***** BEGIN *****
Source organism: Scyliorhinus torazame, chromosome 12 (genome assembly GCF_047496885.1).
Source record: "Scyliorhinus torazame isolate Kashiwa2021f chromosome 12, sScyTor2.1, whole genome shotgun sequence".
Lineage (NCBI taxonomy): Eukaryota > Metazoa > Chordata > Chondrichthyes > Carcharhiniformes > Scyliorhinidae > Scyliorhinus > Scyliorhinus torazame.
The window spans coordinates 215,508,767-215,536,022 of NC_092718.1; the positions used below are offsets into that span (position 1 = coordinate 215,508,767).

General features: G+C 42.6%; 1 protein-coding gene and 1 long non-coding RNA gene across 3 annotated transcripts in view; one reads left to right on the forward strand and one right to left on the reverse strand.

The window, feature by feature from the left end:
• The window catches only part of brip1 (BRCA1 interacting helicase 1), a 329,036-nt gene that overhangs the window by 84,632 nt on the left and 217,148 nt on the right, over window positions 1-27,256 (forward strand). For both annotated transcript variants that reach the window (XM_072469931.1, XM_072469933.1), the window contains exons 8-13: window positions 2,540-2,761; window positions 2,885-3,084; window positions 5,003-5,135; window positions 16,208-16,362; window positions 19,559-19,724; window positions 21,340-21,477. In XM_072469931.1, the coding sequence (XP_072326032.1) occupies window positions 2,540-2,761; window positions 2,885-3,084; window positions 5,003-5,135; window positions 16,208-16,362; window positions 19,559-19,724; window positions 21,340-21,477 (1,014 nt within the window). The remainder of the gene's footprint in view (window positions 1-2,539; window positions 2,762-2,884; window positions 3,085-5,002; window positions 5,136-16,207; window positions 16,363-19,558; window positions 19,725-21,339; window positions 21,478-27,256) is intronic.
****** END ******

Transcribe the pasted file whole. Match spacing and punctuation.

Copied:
Source organism: Scyliorhinus torazame, chromosome 12 (genome assembly GCF_047496885.1).
Source record: "Scyliorhinus torazame isolate Kashiwa2021f chromosome 12, sScyTor2.1, whole genome shotgun sequence".
Lineage (NCBI taxonomy): Eukaryota > Metazoa > Chordata > Chondrichthyes > Carcharhiniformes > Scyliorhinidae > Scyliorhinus > Scyliorhinus torazame.
The window spans coordinates 215,508,767-215,536,022 of NC_092718.1; the positions used below are offsets into that span (position 1 = coordinate 215,508,767).

General features: G+C 42.6%; 1 protein-coding gene and 1 long non-coding RNA gene across 3 annotated transcripts in view; one reads left to right on the forward strand and one right to left on the reverse strand.

The window, feature by feature from the left end:
• The window catches only part of brip1 (BRCA1 interacting helicase 1), a 329,036-nt gene that overhangs the window by 84,632 nt on the left and 217,148 nt on the right, over window positions 1-27,256 (forward strand). For both annotated transcript variants that reach the window (XM_072469931.1, XM_072469933.1), the window contains exons 8-13: window positions 2,540-2,761; window positions 2,885-3,084; window positions 5,003-5,135; window positions 16,208-16,362; window positions 19,559-19,724; window positions 21,340-21,477. In XM_072469931.1, the coding sequence (XP_072326032.1) occupies window positions 2,540-2,761; window positions 2,885-3,084; window positions 5,003-5,135; window positions 16,208-16,362; window positions 19,559-19,724; window positions 21,340-21,477 (1,014 nt within the window). The remainder of the gene's footprint in view (window positions 1-2,539; window positions 2,762-2,884; window positions 3,085-5,002; window positions 5,136-16,207; window positions 16,363-19,558; window positions 19,725-21,339; window positions 21,478-27,256) is intronic.